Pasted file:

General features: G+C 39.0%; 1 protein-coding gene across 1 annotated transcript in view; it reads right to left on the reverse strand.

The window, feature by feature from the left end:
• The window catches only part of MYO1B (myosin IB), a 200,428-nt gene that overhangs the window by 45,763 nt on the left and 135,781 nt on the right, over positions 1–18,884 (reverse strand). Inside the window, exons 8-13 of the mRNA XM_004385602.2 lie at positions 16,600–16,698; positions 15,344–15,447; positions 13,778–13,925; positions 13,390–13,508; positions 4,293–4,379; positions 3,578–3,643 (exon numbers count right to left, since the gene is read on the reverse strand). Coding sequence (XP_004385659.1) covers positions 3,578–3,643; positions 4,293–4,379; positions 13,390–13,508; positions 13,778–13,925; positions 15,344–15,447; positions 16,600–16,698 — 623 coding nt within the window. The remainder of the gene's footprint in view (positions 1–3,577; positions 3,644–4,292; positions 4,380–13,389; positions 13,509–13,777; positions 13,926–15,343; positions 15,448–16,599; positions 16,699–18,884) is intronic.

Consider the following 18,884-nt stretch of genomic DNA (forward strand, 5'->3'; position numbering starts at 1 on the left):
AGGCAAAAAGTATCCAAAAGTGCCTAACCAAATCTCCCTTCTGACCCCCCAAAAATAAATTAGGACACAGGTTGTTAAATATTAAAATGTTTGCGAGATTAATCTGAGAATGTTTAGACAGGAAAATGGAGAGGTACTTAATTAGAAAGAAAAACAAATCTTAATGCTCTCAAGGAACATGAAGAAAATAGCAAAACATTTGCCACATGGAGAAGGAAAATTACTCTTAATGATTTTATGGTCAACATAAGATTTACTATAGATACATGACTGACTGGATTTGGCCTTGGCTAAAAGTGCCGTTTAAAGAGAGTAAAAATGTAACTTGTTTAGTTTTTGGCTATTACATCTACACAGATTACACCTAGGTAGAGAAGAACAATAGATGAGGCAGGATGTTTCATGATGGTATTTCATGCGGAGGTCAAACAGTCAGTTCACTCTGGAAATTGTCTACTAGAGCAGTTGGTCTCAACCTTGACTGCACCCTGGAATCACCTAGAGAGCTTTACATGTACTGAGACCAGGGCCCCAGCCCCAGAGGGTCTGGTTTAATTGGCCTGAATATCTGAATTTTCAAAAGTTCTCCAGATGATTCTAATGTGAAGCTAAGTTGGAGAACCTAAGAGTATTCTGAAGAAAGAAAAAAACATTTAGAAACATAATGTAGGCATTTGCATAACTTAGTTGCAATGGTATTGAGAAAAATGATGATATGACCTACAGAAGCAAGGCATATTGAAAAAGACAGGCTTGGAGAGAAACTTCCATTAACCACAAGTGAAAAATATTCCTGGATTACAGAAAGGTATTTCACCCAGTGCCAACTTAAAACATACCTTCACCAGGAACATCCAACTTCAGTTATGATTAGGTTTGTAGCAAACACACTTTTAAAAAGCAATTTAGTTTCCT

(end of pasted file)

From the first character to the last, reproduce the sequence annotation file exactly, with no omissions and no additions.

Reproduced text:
General features: G+C 39.0%; 1 protein-coding gene across 1 annotated transcript in view; it reads right to left on the reverse strand.

The window, feature by feature from the left end:
• The window catches only part of MYO1B (myosin IB), a 200,428-nt gene that overhangs the window by 45,763 nt on the left and 135,781 nt on the right, over positions 1–18,884 (reverse strand). Inside the window, exons 8-13 of the mRNA XM_004385602.2 lie at positions 16,600–16,698; positions 15,344–15,447; positions 13,778–13,925; positions 13,390–13,508; positions 4,293–4,379; positions 3,578–3,643 (exon numbers count right to left, since the gene is read on the reverse strand). Coding sequence (XP_004385659.1) covers positions 3,578–3,643; positions 4,293–4,379; positions 13,390–13,508; positions 13,778–13,925; positions 15,344–15,447; positions 16,600–16,698 — 623 coding nt within the window. The remainder of the gene's footprint in view (positions 1–3,577; positions 3,644–4,292; positions 4,380–13,389; positions 13,509–13,777; positions 13,926–15,343; positions 15,448–16,599; positions 16,699–18,884) is intronic.

Consider the following 18,884-nt stretch of genomic DNA (forward strand, 5'->3'; position numbering starts at 1 on the left):
AGGCAAAAAGTATCCAAAAGTGCCTAACCAAATCTCCCTTCTGACCCCCCAAAAATAAATTAGGACACAGGTTGTTAAATATTAAAATGTTTGCGAGATTAATCTGAGAATGTTTAGACAGGAAAATGGAGAGGTACTTAATTAGAAAGAAAAACAAATCTTAATGCTCTCAAGGAACATGAAGAAAATAGCAAAACATTTGCCACATGGAGAAGGAAAATTACTCTTAATGATTTTATGGTCAACATAAGATTTACTATAGATACATGACTGACTGGATTTGGCCTTGGCTAAAAGTGCCGTTTAAAGAGAGTAAAAATGTAACTTGTTTAGTTTTTGGCTATTACATCTACACAGATTACACCTAGGTAGAGAAGAACAATAGATGAGGCAGGATGTTTCATGATGGTATTTCATGCGGAGGTCAAACAGTCAGTTCACTCTGGAAATTGTCTACTAGAGCAGTTGGTCTCAACCTTGACTGCACCCTGGAATCACCTAGAGAGCTTTACATGTACTGAGACCAGGGCCCCAGCCCCAGAGGGTCTGGTTTAATTGGCCTGAATATCTGAATTTTCAAAAGTTCTCCAGATGATTCTAATGTGAAGCTAAGTTGGAGAACCTAAGAGTATTCTGAAGAAAGAAAAAAACATTTAGAAACATAATGTAGGCATTTGCATAACTTAGTTGCAATGGTATTGAGAAAAATGATGATATGACCTACAGAAGCAAGGCATATTGAAAAAGACAGGCTTGGAGAGAAACTTCCATTAACCACAAGTGAAAAATATTCCTGGATTACAGAAAGGTATTTCACCCAGTGCCAACTTAAAACATACCTTCACCAGGAACATCCAACTTCAGTTATGATTAGGTTTGTAGCAAACACACTTTTAAAAAGCAATTTAGTTTCCT